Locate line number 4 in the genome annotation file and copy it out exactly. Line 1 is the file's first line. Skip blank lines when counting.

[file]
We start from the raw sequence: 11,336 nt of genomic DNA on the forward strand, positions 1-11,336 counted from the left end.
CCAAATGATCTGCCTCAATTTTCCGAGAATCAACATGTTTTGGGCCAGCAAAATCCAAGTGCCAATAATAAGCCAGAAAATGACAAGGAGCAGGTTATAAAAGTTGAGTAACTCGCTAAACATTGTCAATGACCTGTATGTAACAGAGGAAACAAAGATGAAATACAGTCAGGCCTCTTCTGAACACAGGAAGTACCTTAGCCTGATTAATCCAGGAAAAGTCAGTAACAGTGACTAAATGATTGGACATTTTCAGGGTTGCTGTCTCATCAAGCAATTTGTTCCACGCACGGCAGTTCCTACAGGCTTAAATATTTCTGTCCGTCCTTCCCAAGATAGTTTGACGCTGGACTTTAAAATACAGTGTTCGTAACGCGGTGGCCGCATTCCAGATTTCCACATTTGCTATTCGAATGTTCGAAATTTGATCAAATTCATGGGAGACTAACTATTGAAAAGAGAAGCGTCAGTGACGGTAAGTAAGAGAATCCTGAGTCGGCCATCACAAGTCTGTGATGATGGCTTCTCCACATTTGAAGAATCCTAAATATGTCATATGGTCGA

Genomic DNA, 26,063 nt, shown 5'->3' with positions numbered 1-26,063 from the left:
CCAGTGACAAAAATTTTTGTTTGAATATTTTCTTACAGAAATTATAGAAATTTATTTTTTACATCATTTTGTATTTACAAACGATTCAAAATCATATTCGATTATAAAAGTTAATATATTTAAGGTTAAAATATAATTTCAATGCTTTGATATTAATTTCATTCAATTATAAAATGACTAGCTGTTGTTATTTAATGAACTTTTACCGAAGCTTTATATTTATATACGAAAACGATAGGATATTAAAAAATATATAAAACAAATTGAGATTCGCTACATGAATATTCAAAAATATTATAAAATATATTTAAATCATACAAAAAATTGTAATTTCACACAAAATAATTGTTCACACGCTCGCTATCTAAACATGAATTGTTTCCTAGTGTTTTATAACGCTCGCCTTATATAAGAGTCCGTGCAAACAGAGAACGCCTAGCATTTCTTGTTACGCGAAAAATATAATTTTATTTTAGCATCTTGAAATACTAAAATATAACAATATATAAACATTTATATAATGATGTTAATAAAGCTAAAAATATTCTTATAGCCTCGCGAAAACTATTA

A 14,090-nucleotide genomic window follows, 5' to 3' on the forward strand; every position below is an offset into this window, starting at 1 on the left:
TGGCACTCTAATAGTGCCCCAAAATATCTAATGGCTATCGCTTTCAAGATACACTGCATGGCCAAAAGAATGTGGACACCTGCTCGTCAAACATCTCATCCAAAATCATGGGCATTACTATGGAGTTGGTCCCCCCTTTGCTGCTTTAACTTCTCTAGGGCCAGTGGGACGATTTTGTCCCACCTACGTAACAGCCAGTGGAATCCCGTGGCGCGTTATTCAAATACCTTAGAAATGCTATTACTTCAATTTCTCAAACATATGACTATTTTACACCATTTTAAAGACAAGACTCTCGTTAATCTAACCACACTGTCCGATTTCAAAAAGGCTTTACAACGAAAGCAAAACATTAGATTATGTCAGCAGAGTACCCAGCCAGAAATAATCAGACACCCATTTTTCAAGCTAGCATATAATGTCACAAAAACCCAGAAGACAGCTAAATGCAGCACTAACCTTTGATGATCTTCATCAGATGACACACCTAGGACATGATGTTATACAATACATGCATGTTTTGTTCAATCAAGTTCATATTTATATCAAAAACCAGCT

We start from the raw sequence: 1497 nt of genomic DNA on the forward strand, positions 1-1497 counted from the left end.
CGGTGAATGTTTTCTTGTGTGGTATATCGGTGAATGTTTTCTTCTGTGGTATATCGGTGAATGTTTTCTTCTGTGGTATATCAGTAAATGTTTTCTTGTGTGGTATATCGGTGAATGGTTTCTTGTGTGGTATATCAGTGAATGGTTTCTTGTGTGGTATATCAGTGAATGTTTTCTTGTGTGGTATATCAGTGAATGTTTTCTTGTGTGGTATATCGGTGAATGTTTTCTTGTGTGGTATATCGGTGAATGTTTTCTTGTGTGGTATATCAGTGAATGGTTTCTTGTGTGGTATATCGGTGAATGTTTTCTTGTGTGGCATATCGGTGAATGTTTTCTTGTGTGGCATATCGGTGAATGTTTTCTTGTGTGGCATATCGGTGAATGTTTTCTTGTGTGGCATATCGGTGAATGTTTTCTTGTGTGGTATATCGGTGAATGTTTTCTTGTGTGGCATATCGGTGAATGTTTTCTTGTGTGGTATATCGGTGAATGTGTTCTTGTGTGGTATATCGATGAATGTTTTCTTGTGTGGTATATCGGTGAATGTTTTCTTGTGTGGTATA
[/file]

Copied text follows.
CCAGTGACAAAAATTTTTGTTTGAATATTTTCTTACAGAAATTATAGAAATTTATTTTTTACATCATTTTGTATTTACAAACGATTCAAAATCATATTCGATTATAAAAGTTAATATATTTAAGGTTAAAATATAATTTCAATGCTTTGATATTAATTTCATTCAATTATAAAATGACTAGCTGTTGTTATTTAATGAACTTTTACCGAAGCTTTATATTTATATACGAAAACGATAGGATATTAAAAAATATATAAAACAAATTGAGATTCGCTACATGAATATTCAAAAATATTATAAAATATATTTAAATCATACAAAAAATTGTAATTTCACACAAAATAATTGTTCACACGCTCGCTATCTAAACATGAATTGTTTCCTAGTGTTTTATAACGCTCGCCTTATATAAGAGTCCGTGCAAACAGAGAACGCCTAGCATTTCTTGTTACGCGAAAAATATAATTTTATTTTAGCATCTTGAAATACTAAAATATAACAATATATAAACATTTATATAATGATGTTAATAAAGCTAAAAATATTCTTATAGCCTCGCGAAAACTATTA